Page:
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London councils to seek devolution of further tax powers

London councils could demand full control of tax powers, subject to a successful pilot of business rates devolution.

A statement of principles, which London Council leaders were asked to sign up to at a board meeting yesterday, says that full control of council tax powers is vital to offset loss of revenue due to London’s unique business rates structure.

Business rates vary across the capital, with three boroughs (Tower Hamlets, Westminster and Camden) accounting for 50% of income.

In contrast, 75% of businesses in Lewisham are small businesses that, under the increase in the threshold announced in the March Budget, would pay no tax at all.

Therefore, the statement says: “Following successful implementation of a London scheme, however, we would want to return to the issues of full control of rate setting – including the safeguards that would be required to prevent a disproportionate tax burden on business – along with a broader range of fiscal devolution.”

These powers could include setting tax liability thresholds, discounts, reliefs, baselines and reevaluations.

Prior to a pilot scheme, London councils could seek to increase the mayoral supplement for funding transport and infrastructure projects.

London accounts for 28% of the total national rateable value despite only holding 16% of the properties.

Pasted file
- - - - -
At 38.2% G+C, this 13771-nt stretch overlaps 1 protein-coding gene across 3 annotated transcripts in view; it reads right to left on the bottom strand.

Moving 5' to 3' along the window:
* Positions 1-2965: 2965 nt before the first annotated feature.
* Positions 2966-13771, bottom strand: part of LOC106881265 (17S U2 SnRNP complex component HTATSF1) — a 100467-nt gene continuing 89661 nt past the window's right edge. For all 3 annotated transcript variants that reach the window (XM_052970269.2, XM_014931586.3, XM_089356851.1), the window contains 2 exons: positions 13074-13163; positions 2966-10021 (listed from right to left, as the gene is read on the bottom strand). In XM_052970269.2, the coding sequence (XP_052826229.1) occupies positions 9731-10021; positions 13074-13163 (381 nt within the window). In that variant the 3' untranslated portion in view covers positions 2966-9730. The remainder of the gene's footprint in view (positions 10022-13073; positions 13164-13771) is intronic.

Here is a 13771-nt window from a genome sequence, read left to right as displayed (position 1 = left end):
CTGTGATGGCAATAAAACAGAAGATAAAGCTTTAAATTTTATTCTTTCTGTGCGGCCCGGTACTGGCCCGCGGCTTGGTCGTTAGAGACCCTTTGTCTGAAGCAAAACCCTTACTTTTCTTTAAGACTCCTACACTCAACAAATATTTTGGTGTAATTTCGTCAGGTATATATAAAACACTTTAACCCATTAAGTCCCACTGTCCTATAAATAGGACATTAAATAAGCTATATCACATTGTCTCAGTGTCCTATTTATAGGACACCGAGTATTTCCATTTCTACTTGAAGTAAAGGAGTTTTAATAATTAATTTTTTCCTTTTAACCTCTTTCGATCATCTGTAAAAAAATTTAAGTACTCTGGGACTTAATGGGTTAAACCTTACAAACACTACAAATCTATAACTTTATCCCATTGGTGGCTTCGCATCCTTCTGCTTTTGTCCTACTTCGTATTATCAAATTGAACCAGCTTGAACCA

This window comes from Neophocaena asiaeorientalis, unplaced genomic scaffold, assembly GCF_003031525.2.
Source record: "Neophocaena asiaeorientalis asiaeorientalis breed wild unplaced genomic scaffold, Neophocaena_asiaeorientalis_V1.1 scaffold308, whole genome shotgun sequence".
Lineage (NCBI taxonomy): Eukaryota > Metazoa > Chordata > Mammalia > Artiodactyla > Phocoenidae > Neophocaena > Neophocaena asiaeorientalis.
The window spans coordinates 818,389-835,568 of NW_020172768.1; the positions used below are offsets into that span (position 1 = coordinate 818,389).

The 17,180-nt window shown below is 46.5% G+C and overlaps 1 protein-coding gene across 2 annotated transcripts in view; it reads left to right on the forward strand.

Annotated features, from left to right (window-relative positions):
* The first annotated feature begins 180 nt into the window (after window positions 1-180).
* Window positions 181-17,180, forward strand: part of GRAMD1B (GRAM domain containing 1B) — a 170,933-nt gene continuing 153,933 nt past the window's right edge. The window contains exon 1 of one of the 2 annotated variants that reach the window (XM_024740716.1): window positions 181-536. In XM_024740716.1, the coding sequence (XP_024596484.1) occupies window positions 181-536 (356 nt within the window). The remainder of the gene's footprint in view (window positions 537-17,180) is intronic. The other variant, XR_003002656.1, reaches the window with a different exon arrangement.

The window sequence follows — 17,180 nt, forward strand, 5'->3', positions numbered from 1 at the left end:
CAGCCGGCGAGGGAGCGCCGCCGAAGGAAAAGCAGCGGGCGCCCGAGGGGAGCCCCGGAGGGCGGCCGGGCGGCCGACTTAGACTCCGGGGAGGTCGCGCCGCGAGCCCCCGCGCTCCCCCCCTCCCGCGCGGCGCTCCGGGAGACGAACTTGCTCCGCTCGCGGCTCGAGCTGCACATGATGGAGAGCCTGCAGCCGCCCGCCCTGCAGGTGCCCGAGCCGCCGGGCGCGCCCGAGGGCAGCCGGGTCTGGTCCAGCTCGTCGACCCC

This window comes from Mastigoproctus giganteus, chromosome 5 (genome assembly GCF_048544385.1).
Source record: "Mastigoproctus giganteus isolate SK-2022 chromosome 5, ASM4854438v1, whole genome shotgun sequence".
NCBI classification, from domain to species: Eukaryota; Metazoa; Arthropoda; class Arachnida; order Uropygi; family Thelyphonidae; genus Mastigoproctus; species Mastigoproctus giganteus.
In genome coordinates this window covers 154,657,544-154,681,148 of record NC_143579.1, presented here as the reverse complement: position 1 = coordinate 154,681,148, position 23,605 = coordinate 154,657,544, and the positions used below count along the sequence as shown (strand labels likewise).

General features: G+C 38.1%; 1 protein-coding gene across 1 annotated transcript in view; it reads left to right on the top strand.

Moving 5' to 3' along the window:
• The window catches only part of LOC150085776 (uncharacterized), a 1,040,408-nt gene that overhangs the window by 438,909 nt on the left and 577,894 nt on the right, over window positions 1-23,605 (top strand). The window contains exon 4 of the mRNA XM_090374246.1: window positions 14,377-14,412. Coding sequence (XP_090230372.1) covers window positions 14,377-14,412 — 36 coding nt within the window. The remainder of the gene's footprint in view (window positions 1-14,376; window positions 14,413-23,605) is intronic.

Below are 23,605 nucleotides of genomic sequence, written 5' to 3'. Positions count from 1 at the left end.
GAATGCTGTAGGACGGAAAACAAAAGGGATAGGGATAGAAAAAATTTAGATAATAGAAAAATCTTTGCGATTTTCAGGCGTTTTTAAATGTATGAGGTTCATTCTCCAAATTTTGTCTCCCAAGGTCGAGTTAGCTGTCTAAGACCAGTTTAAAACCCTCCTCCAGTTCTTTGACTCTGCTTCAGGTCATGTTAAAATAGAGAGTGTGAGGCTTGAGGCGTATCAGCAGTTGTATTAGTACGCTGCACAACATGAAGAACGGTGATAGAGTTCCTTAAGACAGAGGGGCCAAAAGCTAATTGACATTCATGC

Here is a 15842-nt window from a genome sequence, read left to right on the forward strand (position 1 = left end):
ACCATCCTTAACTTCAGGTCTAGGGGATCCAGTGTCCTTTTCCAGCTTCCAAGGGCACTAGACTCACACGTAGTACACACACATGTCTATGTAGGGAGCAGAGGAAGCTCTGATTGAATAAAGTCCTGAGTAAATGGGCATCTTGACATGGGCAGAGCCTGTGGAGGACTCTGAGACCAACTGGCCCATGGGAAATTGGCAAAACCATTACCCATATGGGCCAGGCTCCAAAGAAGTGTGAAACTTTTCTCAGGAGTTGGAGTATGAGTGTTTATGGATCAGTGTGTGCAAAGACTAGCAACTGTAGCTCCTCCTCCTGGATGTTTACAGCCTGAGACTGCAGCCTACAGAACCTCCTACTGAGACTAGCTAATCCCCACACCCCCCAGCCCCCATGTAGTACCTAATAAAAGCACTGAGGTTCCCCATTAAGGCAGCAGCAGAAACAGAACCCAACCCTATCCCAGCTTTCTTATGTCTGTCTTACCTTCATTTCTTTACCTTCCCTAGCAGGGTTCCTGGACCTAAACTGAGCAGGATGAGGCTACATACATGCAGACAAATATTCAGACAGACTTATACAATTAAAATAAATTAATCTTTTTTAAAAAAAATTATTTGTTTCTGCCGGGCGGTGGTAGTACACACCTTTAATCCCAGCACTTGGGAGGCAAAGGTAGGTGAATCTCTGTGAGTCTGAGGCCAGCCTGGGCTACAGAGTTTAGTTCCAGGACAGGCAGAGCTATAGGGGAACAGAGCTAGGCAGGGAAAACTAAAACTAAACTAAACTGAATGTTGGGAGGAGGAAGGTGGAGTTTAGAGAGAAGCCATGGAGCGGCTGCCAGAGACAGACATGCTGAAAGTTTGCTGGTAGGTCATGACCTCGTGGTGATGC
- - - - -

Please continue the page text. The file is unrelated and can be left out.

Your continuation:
A recent report from Core Cities UK argued that devolution of tax powers besides business rates will be necessary in all devolved areas.

The capital’s councils will also seek to define distribution of income to the Greater London Authority and boroughs, in order to reward their contribution to growth. This will involve either establishing a defined, periodically-reviewed split between income for the councils and the Greater London Authority, or the establishing of a separate mayoral rate.

They argue that these funding changes are necessary to reach the unique pressures on London, including a rapidly growing population and housing and living costs.

At the meeting, the councils also said that they are currently in talks with the government to allow them control of the capital’s work and health programme, while the £400m adult education budget is due to be devolved to London by 2019.

(Image c. Ray Wewerka)

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